Ultra-high precision lithography, microscopy, and imaging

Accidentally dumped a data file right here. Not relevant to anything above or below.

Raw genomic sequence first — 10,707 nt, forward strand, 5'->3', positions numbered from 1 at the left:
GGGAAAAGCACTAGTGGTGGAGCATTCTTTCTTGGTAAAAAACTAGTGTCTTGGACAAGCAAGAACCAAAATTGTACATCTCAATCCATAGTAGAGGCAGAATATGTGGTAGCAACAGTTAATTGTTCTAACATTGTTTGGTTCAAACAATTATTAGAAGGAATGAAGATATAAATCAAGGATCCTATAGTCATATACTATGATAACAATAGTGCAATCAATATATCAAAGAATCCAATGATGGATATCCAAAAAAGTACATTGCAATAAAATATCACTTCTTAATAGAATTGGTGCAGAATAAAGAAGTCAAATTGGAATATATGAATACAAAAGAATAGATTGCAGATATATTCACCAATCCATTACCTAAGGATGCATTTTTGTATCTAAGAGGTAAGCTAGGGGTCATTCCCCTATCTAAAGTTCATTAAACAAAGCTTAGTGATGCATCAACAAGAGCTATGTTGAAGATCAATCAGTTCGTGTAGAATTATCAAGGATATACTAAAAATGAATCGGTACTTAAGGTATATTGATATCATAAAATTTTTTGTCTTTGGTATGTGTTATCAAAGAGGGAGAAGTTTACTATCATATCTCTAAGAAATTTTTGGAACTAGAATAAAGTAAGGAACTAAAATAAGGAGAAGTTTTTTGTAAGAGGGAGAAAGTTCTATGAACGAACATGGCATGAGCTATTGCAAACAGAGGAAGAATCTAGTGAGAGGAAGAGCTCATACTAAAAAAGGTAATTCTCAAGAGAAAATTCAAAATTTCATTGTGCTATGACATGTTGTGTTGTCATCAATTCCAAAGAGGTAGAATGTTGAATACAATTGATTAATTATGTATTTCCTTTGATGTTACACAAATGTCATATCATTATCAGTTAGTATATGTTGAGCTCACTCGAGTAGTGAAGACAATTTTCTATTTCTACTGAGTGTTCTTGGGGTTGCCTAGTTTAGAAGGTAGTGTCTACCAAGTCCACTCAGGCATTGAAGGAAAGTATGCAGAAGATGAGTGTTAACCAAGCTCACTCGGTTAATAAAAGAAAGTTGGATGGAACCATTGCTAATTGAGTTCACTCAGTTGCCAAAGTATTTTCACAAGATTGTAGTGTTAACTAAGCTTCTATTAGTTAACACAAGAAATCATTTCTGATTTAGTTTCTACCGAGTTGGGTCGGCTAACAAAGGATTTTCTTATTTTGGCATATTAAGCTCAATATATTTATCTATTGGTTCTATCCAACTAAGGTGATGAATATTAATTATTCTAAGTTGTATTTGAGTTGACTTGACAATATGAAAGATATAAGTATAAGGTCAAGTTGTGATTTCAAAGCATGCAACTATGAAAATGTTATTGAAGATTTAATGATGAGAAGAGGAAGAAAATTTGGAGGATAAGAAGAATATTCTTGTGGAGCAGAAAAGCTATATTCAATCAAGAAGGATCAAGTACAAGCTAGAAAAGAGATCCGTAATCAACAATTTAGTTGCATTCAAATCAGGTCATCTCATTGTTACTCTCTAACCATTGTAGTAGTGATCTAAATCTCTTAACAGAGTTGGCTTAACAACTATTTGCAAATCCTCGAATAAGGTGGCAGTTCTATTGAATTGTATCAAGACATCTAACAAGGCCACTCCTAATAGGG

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The resolution limit of a traditional optical imaging system is about half wavelength of the illuminating light as discovered by Abbe over a century ago. This Abbeâ s diffraction limit has become a critical bottleneck for modern super-resolution optical microscope and optical lithography. The objective of this project is to explore and advance novel techniques for super-resolution optical imaging and optical lithography. Such super-resolution techniques can have important applications in both fundamental physics and applied sciences. For optical lithography, several promising schemes were proposed to overcome the diffraction limit. Those include mechanisms based on doppleron, quantum dark state, coherent Rabi oscillations and magnetic resonance lithography. The study in this direction has significantly moved toward a practical application, e.g., in methods using coherent Rabi oscillations and magnetic resonance, the requirements of quantum entanglement and multi-photon absorber are successfully eliminated. Furthermore, these schemes can in principle generate arbitrary one and two dimensional patterns which is an important requirement for practical applications. However, there are still several problems to address for practical applications. In this proposal, the major objective will be to study the issues relating to a final realization of a practical sub-wavelength optical lithography scheme. For optical imaging, several schemes were proposed to overcome the diffraction limit. It is shown that the separation between two atoms can be determined from the resonance fluorescence spectrum and the resolution can be improved up to Î»/500. This scheme is extended to arbitrary atoms in one and two dimensional spaces and the positions of the atoms even if the presence of the dipole-dipole interactions can be extracted. The method using resonance fluorescence may thus become a useful optical microscopy with super-resolution. Recently, a new scheme was proposed for super-resolution microscopy where the graphene surface plasmon is used as an illumination light source in a structured illumination microscopy (SIM). Since the graphene surface plasmon has a much larger wavenumber than the excitation wavelength, the resolution of linear SIM can be extended far beyond the diffraction limit. These methods are essentially far-field microcopies and they do not require point-by-point scanning which can be faster. This project will carry out studies to design a viable system to improve these schemes until the realization of a practical super-resolution microscopy. A major thrust will be on designing the scheme that is not only far-field but is able to do microscopy without point-by-point scanning. In addition, the proposed method would lead to the field of view to be macroscopic and the light source to be sufficiently low to avoid sample damaging. Such kind of super-resolution optical microscope should have a high impact in nanotechnology and biomedical imaging.